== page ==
A Raise by Any Other Name | Politics | Chicago Reader

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A Raise by Any Other Name

Schools officials say that while top brass are getting paid more than they used to, that doesn't mean they've gotten raises.

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OK, let me try a different track: The school board raised the amount of money allocated for the CEO from $204,000 to $230,000—correct?

Correct.

So when the board hired Huberman, he was paid a higher salary than his predecessor had been making?

Yes.

So why would the board give Huberman $230,000 at the height of a budget crisis if his predecessor, Arne Duncan, was making $204,000?

First of all, Bond said, Huberman won't make the full $230,000 because he's taking voluntary furlough days. Second, Duncan wasn't making $204,000 when he left.

But the budget says that's what the CEO was allocated for 2008-2009.

Yes, she said, but between August 2008, when the board passed that budget, and January 2009, when Duncan left to become President Obama's secretary of education, the board gave him a raise.

And when exactly was that?

Goudelock looked it up on his laptop and wrote the answer on a piece of paper: on September 1, 2008, the board raised Duncan's salary from $202,475 to $212,502. Incidentally, that was less than a week after the school board passed the 2008-2009 budget that listed Duncan's salary at $204,000.

So in the midst of the greatest economic meltdown since the Great Depression—when it was clear they would have to cope with declining property tax revenues—the board gave Arne Duncan a raise? Why?

"We weren't here," Bond said. "We can't comment."

We sat in silence, Goudelock, Winckler, and Ferguson looking at me, me looking at them. Bond responded to a text message on her cell phone.

To be honest, I almost felt sorry for them. They seemed like intelligent, well-intentioned people who probably wouldn't want to be caught uttering total nonsense. But they were also obviously team players and not about to deviate from the company line, especially with Bond in the room.

Tell me the truth, I pleaded, knowing full well that they wouldn't or couldn't. If we were having a cup of coffee at Starbucks, wouldn't you agree with everything I wrote?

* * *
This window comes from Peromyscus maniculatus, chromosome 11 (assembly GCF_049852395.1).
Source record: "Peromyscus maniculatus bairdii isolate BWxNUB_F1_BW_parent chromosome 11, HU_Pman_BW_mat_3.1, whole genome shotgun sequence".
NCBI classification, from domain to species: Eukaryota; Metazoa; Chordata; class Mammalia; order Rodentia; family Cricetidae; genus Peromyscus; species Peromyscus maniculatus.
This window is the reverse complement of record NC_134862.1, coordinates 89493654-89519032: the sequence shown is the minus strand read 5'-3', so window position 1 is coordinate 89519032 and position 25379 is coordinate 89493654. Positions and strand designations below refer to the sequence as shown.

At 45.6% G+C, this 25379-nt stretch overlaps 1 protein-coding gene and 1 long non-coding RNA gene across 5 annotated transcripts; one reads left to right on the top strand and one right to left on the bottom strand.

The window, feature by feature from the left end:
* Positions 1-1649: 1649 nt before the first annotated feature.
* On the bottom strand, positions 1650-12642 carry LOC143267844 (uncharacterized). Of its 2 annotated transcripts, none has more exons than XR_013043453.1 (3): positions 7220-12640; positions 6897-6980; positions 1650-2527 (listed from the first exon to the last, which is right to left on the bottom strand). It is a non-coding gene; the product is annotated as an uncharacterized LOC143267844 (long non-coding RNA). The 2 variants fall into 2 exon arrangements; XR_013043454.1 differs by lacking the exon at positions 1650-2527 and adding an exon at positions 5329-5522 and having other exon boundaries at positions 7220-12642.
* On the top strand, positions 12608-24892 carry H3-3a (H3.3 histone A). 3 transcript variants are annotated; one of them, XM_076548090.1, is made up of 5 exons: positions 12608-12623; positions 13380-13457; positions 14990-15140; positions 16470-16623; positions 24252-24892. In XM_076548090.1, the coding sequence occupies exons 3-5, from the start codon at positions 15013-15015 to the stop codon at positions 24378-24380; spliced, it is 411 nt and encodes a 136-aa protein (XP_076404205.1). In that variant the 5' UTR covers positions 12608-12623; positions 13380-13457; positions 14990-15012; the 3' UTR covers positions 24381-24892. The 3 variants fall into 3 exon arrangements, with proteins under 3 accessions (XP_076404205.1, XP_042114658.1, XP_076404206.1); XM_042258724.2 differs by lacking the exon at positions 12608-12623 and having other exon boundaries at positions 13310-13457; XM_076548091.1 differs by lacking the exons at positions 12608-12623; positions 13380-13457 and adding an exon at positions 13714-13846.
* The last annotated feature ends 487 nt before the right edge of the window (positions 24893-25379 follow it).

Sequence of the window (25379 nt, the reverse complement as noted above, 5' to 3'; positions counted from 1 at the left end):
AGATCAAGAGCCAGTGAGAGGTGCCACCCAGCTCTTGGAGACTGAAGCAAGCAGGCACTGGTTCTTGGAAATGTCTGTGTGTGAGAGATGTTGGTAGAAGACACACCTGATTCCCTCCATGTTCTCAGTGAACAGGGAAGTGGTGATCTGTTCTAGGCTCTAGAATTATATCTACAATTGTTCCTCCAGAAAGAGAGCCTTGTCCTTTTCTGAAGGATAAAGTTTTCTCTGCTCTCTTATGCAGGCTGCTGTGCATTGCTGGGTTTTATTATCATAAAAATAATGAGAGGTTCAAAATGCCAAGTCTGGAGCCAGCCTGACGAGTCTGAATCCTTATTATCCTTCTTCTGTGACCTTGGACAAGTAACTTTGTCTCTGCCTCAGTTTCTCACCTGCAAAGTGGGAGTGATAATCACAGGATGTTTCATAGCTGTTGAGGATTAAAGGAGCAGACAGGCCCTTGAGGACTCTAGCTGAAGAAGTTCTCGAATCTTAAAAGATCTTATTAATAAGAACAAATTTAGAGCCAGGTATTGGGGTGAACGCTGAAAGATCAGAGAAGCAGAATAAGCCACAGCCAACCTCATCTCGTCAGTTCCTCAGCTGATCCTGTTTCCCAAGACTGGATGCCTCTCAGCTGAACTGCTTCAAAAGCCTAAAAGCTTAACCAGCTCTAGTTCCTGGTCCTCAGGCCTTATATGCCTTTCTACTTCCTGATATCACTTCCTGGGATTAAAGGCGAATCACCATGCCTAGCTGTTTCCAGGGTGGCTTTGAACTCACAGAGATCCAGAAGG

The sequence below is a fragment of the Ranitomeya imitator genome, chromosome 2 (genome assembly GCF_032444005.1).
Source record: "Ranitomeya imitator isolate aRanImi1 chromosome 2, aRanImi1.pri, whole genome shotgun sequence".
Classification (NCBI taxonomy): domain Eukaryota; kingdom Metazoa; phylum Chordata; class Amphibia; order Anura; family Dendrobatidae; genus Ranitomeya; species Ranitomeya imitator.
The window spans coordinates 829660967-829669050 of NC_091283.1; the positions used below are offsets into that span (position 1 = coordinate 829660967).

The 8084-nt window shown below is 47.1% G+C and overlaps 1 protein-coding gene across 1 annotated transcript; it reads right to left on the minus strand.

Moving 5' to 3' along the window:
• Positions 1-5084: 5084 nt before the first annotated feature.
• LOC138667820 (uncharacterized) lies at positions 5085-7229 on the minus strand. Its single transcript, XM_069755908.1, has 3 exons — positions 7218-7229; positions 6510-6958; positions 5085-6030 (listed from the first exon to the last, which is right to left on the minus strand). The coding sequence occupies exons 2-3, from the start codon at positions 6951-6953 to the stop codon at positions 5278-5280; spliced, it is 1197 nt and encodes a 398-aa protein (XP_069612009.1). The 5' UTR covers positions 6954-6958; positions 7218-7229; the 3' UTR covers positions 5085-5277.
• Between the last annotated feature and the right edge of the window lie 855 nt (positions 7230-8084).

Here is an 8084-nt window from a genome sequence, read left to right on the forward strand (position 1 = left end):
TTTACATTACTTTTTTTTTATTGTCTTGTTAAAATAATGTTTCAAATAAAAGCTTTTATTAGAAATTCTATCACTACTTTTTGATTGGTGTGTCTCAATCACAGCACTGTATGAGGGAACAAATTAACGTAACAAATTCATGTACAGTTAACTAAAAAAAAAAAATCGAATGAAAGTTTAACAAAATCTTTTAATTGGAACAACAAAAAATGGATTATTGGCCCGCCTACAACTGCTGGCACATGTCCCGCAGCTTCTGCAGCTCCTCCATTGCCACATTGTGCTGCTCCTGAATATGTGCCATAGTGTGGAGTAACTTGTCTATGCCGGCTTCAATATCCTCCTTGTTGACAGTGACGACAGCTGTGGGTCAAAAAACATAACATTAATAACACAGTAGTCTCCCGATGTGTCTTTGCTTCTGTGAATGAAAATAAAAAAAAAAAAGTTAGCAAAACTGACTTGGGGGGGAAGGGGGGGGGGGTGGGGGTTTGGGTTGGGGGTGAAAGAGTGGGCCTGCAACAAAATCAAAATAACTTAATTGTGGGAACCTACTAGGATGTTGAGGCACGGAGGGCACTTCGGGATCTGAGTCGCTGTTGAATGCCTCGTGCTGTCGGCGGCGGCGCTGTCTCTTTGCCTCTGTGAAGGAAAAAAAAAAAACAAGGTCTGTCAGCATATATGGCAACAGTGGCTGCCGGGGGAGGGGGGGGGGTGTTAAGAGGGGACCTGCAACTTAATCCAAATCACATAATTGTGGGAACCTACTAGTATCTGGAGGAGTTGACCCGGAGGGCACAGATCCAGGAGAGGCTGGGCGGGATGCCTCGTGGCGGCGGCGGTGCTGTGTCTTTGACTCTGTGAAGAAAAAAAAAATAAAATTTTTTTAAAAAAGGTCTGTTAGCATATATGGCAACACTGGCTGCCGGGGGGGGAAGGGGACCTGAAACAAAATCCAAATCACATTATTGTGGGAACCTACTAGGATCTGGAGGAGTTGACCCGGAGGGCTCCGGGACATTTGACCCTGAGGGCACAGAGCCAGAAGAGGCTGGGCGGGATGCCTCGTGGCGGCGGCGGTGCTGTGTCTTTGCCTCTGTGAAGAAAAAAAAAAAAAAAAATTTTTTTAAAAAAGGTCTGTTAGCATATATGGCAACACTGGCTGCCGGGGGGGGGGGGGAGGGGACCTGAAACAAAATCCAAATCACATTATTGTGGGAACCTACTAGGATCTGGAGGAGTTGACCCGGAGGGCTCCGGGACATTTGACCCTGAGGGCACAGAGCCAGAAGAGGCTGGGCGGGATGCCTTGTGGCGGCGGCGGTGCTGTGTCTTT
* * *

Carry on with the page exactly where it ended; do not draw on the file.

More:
They smiled—sort of.

My story had also pointed out that this year's budget increased the amount of money dozens of central office departments got to spend on things like magazine subscriptions, seminars, and travel expenses. So I asked them about that as well.

"That was under a previous board president," said Bond, referring to Michael Scott, who committed suicide last November. "The new board president, Mary Richardson-Lowry, is making extensive cuts."

So I can expect to see cuts in subscriptions and memberships reflected in the budget you pass in August? Along with the other millions of dollars in central office job cuts you claim to have made?

Absolutely, I was told.

By then we'd been talking for an hour. This is what I'd learned: Salaries had gone up, but they weren't really raises. And office allowances had gone up, but the guy responsible for that was no longer around. Arne Duncan had made more than any budget said he'd made, and in fact no budget can ever be counted on to provide an accurate representation of what anyone makes. And if some pain-in-the-neck reporter really wants to know what's going on, he should file a FOIA request.

Well, it's good to know where you stand.

I needed only one last thing: confirmation of everybody's full names and titles.

Ferguson gave me her business card, which included a work number and e-mail address—but then worried aloud that I might try to e-mail her. She reiterated that if I wanted any further information I would need to request it through Bond.

The other two didn't offer cards, instead writing their names, titles, and e-mail addresses on a sheet of paper.

I told Ferguson not to worry. I copied her name and title down on another piece of paper and handed her card back to her.

We exchanged friendly smiles but she made no move to give me the card again. And with that my personal budget briefing was over.

In case you're wondering, I didn't drink any coffee. Of course, they didn't actually offer me any. For all I know, coffee for visiting reporters was one of the first cuts made by Mary Richardson-Lowry. I'll be looking for it in next year's budget.   

Ben Joravsky discusses his reporting weekly with journalist Dave Glowacz at mrradio.org/theworks.

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